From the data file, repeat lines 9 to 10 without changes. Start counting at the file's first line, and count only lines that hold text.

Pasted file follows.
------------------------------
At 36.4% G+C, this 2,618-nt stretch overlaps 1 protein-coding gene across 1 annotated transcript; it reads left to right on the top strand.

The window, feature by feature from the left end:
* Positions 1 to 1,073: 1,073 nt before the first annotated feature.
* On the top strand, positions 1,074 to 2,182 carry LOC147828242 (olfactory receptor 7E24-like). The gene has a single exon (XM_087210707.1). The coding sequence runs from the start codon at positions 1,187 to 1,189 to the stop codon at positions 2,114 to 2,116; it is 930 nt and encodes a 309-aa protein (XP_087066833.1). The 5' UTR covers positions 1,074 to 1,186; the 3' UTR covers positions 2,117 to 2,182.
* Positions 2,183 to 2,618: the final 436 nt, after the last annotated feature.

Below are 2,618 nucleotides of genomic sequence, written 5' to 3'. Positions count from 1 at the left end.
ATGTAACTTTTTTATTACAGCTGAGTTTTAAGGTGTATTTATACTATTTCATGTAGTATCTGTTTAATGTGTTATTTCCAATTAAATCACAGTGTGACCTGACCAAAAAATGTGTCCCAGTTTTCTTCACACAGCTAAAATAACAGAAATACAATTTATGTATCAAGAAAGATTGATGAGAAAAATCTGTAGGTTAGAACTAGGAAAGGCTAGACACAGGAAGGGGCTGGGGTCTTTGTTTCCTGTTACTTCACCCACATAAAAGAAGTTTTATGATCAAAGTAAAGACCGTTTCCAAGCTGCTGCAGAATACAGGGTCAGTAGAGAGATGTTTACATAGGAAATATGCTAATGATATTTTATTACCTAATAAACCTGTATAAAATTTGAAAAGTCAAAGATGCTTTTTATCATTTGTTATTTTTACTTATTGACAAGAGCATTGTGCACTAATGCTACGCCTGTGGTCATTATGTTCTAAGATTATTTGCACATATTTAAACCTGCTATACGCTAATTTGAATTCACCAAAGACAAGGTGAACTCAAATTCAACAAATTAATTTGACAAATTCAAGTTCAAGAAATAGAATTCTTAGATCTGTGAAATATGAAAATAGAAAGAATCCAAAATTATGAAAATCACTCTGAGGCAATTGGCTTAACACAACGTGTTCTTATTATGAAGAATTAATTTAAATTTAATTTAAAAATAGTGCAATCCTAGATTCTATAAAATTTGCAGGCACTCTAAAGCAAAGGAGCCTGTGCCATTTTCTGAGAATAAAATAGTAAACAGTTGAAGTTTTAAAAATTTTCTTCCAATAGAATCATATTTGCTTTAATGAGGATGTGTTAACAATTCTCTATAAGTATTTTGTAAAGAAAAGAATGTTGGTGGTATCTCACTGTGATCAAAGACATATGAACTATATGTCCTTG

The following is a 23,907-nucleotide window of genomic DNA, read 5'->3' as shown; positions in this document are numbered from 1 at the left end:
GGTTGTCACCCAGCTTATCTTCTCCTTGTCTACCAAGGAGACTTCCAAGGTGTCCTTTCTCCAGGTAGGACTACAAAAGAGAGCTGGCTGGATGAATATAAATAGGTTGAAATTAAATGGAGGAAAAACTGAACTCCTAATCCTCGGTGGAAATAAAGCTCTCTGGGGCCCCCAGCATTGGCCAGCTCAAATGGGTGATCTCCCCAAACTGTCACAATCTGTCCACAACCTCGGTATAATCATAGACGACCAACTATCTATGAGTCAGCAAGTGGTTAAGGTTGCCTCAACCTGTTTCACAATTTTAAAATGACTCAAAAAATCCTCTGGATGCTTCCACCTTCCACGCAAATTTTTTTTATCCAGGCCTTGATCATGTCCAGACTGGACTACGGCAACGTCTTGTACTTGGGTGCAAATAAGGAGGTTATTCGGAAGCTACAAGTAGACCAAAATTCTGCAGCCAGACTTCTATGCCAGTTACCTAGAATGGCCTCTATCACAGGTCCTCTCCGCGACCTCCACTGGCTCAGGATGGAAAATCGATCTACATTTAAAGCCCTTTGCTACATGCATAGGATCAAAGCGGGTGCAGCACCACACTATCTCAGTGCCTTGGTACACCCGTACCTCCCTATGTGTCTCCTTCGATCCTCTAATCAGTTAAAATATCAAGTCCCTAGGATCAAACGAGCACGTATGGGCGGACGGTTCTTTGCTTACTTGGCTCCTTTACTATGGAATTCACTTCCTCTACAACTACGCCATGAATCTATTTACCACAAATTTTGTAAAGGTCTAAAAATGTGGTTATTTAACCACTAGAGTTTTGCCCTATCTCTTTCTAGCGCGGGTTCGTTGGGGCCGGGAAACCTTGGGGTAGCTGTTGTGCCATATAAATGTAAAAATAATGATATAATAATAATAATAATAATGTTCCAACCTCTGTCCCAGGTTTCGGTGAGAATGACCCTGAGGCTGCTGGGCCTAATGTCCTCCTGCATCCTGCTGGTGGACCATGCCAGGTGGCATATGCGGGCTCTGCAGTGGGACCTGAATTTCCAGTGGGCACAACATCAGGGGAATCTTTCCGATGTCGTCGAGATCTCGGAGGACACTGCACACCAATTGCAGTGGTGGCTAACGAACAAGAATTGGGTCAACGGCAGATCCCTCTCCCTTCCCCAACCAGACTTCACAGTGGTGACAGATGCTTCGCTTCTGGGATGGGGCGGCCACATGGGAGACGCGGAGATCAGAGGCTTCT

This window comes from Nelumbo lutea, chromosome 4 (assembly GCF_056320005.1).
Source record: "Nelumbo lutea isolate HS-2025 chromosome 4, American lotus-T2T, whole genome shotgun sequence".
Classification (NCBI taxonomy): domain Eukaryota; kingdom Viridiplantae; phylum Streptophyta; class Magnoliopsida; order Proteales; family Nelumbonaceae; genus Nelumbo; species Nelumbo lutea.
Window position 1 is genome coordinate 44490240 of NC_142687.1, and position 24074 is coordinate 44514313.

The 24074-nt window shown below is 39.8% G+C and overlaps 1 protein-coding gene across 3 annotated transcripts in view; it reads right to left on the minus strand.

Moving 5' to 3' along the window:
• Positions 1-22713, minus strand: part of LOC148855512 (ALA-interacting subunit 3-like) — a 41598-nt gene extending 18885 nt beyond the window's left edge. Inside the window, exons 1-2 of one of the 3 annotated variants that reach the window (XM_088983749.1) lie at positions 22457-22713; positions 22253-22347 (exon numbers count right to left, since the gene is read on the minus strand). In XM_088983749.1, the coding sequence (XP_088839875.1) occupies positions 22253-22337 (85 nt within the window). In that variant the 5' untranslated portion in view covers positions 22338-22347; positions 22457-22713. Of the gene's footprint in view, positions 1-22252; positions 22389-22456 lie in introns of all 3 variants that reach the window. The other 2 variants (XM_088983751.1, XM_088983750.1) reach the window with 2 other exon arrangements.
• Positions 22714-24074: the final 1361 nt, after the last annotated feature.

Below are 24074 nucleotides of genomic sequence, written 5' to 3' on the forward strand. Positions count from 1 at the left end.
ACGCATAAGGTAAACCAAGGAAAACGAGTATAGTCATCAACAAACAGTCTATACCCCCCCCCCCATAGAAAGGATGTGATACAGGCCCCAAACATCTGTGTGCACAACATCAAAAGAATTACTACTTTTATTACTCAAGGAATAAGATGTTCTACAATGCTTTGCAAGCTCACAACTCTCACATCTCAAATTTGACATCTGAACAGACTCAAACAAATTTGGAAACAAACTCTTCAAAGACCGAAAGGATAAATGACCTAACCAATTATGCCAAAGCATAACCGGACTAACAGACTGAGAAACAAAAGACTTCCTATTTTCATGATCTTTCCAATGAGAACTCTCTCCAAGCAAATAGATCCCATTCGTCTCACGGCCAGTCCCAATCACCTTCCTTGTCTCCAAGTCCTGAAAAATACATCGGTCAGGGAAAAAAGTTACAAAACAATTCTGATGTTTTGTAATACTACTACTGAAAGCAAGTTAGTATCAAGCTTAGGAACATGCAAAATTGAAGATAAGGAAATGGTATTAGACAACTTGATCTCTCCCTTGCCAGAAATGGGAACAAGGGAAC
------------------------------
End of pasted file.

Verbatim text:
GGTTGTCACCCAGCTTATCTTCTCCTTGTCTACCAAGGAGACTTCCAAGGTGTCCTTTCTCCAGGTAGGACTACAAAAGAGAGCTGGCTGGATGAATATAAATAGGTTGAAATTAAATGGAGGAAAAACTGAACTCCTAATCCTCGGTGGAAATAAAGCTCTCTGGGGCCCCCAGCATTGGCCAGCTCAAATGGGTGATCTCCCCAAACTGTCACAATCTGTCCACAACCTCGGTATAATCATAGACGACCAACTATCTATGAGTCAGCAAGTGGTTAAGGTTGCCTCAACCTGTTTCACAATTTTAAAATGACTCAAAAAATCCTCTGGATGCTTCCACCTTCCACGCAAATTTTTTTTATCCAGGCCTTGATCATGTCCAGACTGGACTACGGCAACGTCTTGTACTTGGGTGCAAATAAGGAGGTTATTCGGAAGCTACAAGTAGACCAAAATTCTGCAGCCAGACTTCTATGCCAGTTACCTAGAATGGCCTCTATCACAGGTCCTCTCCGCGACCTCCACTGGCTCAGGATGGAAAATCGATCTACATTTAAAGCCCTTTGCTACATGCATAGGATCAAAGCGGGTGCAGCACCACACTATCTCAGTGCCTTGGTACACCCGTACCTCCCTATGTGTCTCCTTCGATCCTCTAATCAGTTAAAATATCAAGTCCCTAGGATCAAACGAGCACGTATGGGCGGACGGTTCTTTGCTTACTTGGCTCCTTTACTATGGAATTCACTTCCTCTACAACTACGCCATGAATCTATTTACCACAAATTTTGTAAAGGTCTAAAAATGTGGTTATTTAACCACTAGAGTTTTGCCCTATCTCTTTCTAGCGCGGGTTCGTTGGGGCCGGGAAACCTTGGGGTAGCTGTTGTGCCATATAAATGTAAAAATAATGATATAATAATAATAATAATAATGTTCCAACCTCTGTCCCAGGTTTCGGTGAGAATGACCCTGAGGCTGCTGGGCCTAATGTCCTCCTGCATCCTGCTGGTGGACCATGCCAGGTGGCATATGCGGGCTCTGCAGTGGGACCTGAATTTCCAGTGGGCACAACATCAGGGGAATCTTTCCGATGTCGTCGAGATCTCGGAGGACACTGCACACCAATTGCAGTGGTGGCTAACGAACAAGAATTGGGTCAACGGCAGATCCCTCTCCCTTCCCCAACCAGACTTCACAGTGGTGACAGATGCTTCGCTTCTGGGATGGGGCGGCCACATGGGAGACGCGGAGATCAGAGGCTTCT

This window comes from Nelumbo lutea, chromosome 4 (assembly GCF_056320005.1).